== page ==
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Methods for the Evaluation of Primary Safety Measures By Means of Accident Research
Published May 23, 2004 by Society of Automotive Engineers of Korea in South Korea
Within automotive development, primary safety (meaning accident prevention) systems are gaining more and more importance. The key issue is the identification of systems with the most possible benefit in real- world traffic.
Today's accident data is concentrated on the technical and medical description of accident results. Parameters with regard to accident causation are not strongly represented. These parameters are needed for the evaluation of primary safety systems.
Accident surveys of automotive manufacturers are very much suited to collecting information about the whole accident because accidents are investigated and documented by experts of these companies. At Volkswagen accident research, the analyses are conducted by engineers, physicians and psychologists for current production vehicles.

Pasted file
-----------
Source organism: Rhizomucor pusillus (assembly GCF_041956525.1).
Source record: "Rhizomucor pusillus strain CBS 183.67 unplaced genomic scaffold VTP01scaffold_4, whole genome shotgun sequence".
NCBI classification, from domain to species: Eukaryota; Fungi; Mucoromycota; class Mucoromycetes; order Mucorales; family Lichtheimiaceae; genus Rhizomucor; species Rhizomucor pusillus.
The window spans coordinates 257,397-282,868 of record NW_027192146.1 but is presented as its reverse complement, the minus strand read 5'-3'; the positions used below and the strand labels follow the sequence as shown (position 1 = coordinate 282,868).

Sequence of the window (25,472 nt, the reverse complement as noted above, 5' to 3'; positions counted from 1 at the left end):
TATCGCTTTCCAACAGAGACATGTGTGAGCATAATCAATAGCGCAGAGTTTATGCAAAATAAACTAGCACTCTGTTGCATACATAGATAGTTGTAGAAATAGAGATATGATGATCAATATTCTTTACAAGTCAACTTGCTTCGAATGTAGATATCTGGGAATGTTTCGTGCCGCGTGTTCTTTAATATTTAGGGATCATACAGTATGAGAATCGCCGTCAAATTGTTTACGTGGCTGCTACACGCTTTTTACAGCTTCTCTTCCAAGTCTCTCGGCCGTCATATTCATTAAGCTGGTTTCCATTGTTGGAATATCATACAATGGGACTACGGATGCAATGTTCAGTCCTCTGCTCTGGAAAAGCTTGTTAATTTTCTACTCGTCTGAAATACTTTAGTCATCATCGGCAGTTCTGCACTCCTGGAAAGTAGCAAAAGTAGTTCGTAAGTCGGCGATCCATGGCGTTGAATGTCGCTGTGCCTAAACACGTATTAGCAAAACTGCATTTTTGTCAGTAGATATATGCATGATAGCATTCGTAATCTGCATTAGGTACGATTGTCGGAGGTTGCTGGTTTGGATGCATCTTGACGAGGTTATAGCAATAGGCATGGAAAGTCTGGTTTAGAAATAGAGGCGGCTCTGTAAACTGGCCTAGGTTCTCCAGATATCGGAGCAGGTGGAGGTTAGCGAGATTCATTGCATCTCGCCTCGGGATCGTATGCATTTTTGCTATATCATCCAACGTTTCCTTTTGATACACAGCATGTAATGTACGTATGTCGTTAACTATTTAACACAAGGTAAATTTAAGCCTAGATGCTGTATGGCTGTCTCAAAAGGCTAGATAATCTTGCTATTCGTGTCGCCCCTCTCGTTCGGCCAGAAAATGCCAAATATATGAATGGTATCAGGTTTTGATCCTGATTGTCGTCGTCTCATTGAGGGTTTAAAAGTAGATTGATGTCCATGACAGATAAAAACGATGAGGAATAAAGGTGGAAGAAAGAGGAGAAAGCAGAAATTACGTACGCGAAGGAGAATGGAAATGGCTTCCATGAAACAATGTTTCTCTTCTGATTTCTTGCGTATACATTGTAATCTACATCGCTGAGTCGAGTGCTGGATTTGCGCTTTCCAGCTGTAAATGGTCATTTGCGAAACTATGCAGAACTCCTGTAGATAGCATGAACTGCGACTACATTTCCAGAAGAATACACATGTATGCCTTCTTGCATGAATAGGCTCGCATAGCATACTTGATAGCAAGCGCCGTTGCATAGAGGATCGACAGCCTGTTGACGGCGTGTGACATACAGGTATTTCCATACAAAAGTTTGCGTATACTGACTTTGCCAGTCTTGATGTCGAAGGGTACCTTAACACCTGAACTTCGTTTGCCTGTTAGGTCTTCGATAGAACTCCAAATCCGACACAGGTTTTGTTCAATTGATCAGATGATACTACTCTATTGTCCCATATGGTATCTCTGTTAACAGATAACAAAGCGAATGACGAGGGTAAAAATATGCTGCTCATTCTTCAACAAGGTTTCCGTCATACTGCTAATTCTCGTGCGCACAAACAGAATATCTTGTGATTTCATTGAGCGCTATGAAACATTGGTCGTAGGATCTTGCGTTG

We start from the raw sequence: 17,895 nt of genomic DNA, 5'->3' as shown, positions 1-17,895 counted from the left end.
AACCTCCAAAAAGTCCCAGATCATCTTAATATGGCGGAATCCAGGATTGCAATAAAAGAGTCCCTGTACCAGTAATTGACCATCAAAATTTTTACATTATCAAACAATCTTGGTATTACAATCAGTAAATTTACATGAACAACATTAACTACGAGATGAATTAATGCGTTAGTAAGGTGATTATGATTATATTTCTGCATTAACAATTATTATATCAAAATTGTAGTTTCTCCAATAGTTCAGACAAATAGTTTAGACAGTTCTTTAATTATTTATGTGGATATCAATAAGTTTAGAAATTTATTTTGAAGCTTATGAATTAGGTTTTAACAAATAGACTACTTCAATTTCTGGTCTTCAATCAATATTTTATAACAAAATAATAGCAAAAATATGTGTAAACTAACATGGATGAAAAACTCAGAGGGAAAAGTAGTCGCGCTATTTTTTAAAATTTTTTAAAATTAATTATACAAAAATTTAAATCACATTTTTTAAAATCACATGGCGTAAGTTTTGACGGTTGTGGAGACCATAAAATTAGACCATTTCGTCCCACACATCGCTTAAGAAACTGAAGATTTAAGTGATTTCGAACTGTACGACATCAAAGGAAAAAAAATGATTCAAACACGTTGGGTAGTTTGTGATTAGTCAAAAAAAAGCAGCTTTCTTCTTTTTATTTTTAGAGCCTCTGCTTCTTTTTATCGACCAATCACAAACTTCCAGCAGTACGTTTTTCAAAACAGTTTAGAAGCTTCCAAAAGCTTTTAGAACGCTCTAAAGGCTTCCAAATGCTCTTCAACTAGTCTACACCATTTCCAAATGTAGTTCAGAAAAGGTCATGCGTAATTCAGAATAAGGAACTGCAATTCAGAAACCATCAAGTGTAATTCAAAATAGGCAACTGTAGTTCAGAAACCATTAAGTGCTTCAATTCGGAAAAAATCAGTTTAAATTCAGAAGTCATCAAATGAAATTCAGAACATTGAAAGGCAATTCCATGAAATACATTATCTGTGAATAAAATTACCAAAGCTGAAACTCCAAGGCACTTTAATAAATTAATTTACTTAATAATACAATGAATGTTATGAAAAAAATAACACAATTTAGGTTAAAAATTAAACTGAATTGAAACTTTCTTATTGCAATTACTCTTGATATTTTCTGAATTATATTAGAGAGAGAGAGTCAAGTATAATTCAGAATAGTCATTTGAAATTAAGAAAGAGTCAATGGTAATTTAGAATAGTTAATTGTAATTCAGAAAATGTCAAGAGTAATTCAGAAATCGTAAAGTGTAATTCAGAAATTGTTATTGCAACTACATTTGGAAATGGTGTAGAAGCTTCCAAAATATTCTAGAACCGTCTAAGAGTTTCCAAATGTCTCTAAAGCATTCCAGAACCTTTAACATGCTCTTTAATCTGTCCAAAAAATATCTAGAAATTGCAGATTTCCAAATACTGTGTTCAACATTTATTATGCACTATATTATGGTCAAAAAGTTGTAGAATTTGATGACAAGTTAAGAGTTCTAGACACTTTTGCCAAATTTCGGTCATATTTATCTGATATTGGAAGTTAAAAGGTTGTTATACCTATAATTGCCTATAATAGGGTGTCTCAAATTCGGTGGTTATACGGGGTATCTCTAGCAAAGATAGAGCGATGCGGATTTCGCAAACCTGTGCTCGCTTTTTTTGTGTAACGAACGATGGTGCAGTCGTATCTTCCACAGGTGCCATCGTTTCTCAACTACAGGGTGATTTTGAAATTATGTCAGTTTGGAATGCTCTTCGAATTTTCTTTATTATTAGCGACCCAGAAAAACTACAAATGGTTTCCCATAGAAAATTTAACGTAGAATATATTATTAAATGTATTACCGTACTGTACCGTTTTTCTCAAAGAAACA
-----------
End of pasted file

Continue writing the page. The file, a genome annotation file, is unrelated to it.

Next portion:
After reconstruction of the accident event, it is possible to simulate the same accident with the influence of an additional primary safety system. Together with commonly used statistical methods, it is possible to evaluate the benefit of primary safety systems using the available accident data. A method for such an evaluation will be presented in this paper and underlined with examples (e.g., benefit analysis for Electronic Stability Programs, ESP). ESP is of special interest because benefit prediction can be compared with real-world experiences. Other safety features, such as brake assistant systems, are also of interest.
Determination of accident risks, impact area and effectiveness of primary safety systems are of high relevance. This paper describes possible methods for such analyses using results of accident research. Several examples underline the described procedure.